Mental health watchdogs have heavily criticised NHS Lothian for failing to act on recommendations to improve services for young people at the Royal Edinburgh Hospital.
The Mental Welfare Commission are urging action is taken immediately after their previous findings from a visit to The Tipperlinn Young People’s Unit in July 2016 had not been fully acted upon.
They said “little improvement” had been made in the provision of a nursing care plan for the unit which has 12 inpatient places for youngsters with mental health problems.
The Commission were told that work had started on improving the written care plans but had been postponed due to several staff changes including the senior charge nurse post.
They also heard how staff resources were stretched due to having to provide cover to the Royal Hospital for Sick Children.
Shadow Health Secretary, Miles Briggs, said: “It is concerning that the Mental Welfare Commission has had representations from relatives and patients about staffing shortages at the Young People’s Unit.
“I welcome the fact that plans are in place to increase nursing staff within the unit. I hope this can take place as soon as possible and that NHS Lothian will continue to monitor carefully staffing levels at the unit.”
The recommendations from the latest visit by the Commission included: as a matter of urgency the service manager and senior nurse should audit nursing care plans, managers and the senior charge nurse should audit the individual care files and managers should encourage nurses to create a structured activity planner for the patients.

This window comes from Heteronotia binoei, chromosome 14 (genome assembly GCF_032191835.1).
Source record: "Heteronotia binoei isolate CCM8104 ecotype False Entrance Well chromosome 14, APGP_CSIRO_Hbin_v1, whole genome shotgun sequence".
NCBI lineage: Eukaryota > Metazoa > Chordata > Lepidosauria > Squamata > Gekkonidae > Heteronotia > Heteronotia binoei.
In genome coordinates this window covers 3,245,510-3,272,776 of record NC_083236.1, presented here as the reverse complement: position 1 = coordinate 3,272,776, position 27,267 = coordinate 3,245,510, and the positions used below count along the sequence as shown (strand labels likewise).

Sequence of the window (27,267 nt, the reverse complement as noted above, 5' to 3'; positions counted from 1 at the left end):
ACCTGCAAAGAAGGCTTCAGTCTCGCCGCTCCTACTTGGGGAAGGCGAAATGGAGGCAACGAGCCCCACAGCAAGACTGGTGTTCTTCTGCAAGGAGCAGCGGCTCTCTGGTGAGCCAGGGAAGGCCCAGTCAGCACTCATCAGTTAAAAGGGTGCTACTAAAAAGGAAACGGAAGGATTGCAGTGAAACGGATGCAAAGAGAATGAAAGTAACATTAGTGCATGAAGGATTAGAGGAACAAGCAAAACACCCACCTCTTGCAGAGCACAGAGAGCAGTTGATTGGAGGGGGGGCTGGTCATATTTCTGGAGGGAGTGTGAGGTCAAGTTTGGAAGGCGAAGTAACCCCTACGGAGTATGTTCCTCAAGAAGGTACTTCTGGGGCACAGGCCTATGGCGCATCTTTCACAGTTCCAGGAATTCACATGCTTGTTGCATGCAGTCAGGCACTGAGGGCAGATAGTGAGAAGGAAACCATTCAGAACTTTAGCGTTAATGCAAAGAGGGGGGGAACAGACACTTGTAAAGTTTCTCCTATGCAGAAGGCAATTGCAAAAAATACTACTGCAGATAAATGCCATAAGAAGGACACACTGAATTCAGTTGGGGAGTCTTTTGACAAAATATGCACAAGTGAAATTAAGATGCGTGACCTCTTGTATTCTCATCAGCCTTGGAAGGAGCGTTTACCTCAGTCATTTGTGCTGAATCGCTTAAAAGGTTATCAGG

Daniel Johnson, Labour MSP for Edinburgh Southern, said the report’s findings were “alarming”, adding: “It is vital the recommendations are implemented as soon as possible.”
The Evening News reported earlier this month how the opening of the Capital’s new children’s hospital had been delayed for another two months.
The £150 million Royal Hospital for Children and Young People was initially due to open this autumn, only to be delayed until next February or March but it is understood that date will be put back again until May next year at the earliest.
Professor Alex McMahon, NHS Lothian’s Director of Nursing, Midwifery and Allied Healthcare Professionals, said: “We welcome the Mental Welfare Commission for Scotland report. We accept all the report’s recommendations. Recommendations in relation to care planning are being addressed as a priority to ensure compliance. The recommendations for improvements to group work are also being acted on.
“We will update the MWC on progress by October as they request.”
A Scottish Government spokesman said the report identified “positive work”, but added: “However the report identifies a number of improvements which must be made as a matter of urgency and we expect NHS Lothian to address the recommendations in full.”